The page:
Conversation with Kids

My daughter Hannah was home yesterday, and she followed me around as I cleaned closets and drawers, chatting.  What fun.  What a joy to know she still likes to talk to me.

“How can I help, Mom?” she asked.  I had forgotten to eat, and knew sustenance would be good, so I requested a bit of a tea party.  We were soon sitting on the balcony, joined by Rebekah, and enjoying fruit, nuts and herbal tea.  Better still, we were enjoying conversation.

When I said I had to be gone for a minute and would be right back (putting another load of laundry on) they said, “You’d better be.”  How lovely to be wanted, popular, loved.  And what better way to achieve this exalted state than by loving listening.

This morning I was all set to return to the balcony alone for breakfast and research, but I couldn’t get away from Seth’s conversation.  I wanted to get on with my thing, but I remembered I don’t have anything on earth more important to do than to listen to my children.

“Follow me,” I told him, “and talk to me while I eat my breakfast.”  He joined me and discussed a book he’d read as a child, Laura Ingalls Wilder’s Farmer Boy.  Marveling at what was expected and duly performed by kids back then, and discussing the differences in farming then and now, Seth was much more interesting, intriguing, and gratifying than anything I had on my precious agenda.

He left the balcony to be about his business and out popped Rebekah.  “I’ve been praying and searching for answers about my writing and my time management, Mom, (haven’t we all?) and let me show you this.”  She showed me passages from The Founder’s Bible about black American John Marrant, captive and then missionary to the Cherokees, and about his dealings with evangelist George Whitfield.  In listening closely I marveled at how God was reaching Rebekah and how she was receiving from Him.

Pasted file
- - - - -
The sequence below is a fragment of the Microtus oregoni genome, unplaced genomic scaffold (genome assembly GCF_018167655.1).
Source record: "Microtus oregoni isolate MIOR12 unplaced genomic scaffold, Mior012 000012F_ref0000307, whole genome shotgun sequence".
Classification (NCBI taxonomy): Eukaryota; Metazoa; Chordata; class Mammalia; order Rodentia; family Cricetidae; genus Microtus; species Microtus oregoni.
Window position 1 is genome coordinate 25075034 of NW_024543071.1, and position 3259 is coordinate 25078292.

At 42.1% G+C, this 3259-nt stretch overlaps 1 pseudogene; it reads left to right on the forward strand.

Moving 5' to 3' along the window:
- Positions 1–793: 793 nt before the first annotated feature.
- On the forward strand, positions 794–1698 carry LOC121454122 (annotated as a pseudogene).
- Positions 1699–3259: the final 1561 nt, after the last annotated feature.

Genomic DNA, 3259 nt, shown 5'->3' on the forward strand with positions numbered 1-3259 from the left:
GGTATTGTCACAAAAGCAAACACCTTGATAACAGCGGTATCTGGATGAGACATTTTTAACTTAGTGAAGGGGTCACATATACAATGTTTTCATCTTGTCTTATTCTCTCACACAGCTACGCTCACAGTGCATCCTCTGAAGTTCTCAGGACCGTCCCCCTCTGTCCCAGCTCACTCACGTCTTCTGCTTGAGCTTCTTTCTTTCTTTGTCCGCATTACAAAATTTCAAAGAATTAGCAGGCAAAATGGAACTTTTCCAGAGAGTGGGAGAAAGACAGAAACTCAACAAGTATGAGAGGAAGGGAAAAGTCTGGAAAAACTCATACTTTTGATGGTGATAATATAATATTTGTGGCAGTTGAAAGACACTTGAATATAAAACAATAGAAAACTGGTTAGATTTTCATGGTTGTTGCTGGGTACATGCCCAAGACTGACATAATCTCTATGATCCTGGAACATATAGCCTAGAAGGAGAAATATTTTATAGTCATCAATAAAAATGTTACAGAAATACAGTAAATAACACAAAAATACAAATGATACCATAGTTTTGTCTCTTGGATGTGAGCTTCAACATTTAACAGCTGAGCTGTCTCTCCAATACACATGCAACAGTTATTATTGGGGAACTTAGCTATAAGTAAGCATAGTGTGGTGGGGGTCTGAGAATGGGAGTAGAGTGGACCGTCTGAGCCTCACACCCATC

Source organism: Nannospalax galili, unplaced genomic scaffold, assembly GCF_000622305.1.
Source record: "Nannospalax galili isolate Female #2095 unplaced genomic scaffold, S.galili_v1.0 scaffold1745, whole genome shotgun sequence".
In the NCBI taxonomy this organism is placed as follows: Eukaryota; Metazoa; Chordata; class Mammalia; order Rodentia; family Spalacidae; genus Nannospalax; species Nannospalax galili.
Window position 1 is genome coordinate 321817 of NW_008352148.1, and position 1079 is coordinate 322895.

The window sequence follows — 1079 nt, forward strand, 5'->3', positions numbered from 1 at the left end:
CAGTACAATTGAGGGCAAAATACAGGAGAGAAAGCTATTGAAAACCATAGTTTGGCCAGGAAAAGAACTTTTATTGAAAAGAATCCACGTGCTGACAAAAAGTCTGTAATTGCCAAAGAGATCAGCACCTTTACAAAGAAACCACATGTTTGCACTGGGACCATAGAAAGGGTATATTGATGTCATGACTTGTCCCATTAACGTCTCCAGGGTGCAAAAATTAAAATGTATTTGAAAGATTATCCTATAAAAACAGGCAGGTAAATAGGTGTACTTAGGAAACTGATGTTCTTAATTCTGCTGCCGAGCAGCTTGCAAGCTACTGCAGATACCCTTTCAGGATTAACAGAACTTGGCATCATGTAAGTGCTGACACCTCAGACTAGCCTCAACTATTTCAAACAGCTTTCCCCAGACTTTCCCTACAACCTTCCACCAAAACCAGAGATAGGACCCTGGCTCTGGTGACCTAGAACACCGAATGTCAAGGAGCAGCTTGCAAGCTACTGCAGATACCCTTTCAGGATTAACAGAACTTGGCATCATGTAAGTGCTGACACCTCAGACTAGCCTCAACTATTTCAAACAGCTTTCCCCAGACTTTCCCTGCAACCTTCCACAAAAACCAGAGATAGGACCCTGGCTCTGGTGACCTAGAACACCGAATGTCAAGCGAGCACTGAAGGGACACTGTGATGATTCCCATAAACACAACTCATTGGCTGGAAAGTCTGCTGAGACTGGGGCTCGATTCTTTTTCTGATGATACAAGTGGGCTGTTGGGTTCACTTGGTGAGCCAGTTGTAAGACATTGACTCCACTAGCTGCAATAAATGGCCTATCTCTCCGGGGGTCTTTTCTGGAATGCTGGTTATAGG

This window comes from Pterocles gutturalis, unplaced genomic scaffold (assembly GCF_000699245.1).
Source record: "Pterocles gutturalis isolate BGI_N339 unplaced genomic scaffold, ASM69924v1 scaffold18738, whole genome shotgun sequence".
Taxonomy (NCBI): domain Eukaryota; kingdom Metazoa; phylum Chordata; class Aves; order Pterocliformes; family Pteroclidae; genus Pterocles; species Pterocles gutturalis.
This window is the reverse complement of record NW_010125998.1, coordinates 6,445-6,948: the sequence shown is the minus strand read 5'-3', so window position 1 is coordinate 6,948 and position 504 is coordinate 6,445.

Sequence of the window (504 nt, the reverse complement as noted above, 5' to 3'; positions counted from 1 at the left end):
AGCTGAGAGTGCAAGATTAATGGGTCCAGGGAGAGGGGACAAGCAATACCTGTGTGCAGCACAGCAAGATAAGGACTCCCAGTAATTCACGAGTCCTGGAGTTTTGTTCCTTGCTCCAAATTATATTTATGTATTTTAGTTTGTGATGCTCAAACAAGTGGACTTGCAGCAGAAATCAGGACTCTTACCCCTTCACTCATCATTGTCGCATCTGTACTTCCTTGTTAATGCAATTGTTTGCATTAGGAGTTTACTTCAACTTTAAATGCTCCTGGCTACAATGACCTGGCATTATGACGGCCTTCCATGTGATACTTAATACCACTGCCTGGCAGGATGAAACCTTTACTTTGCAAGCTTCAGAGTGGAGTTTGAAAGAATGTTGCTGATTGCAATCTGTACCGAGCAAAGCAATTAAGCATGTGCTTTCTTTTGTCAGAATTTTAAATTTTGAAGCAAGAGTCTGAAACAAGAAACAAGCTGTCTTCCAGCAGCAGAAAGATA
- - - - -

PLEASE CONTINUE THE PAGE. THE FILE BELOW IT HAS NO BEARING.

Conversation with kids.  There’s very little kinder or more worthwhile that we can do with our time.  I’ll never forget the day I was, as usual, regaling my dad with every detail of my day at school.  “And then I go, and then she went, and then I went, and she goes . . . blah, blah, blah.”  Nothing like the beautiful thoughts of my children this morning.  And yet, my dad listened as though completely enthralled.

My older brother, who was waiting to go hunting with my dad, stood holding his deer rifle and tapping his foot.  Finally he could take it no longer.  “Did it ever occur to you,” he asked, “that Dad has anything better to do with his time than listen to you yak?”

I was horrified and embarrassed and suddenly acutely aware of the banality of my conversation.  But before I could answer, Dad answered for me.  “I don’t have a thing in the world more important to do than listen to Bev.”

Wow.  No wonder I pray lots.  No wonder I have every confidence God hears me.  No wonder I have done this great and good thing for my own children.  I converse with them, not at them.  I listen to them.

And they talk to me.  Glory Hallelujah!


P.S.  The Proverbs 31 Woman “watches over the ways of her household.”  How better to watch over the ways of our households, to know what’s really happening in the precious hearts with which we’re entrusted, than to converse, to listen.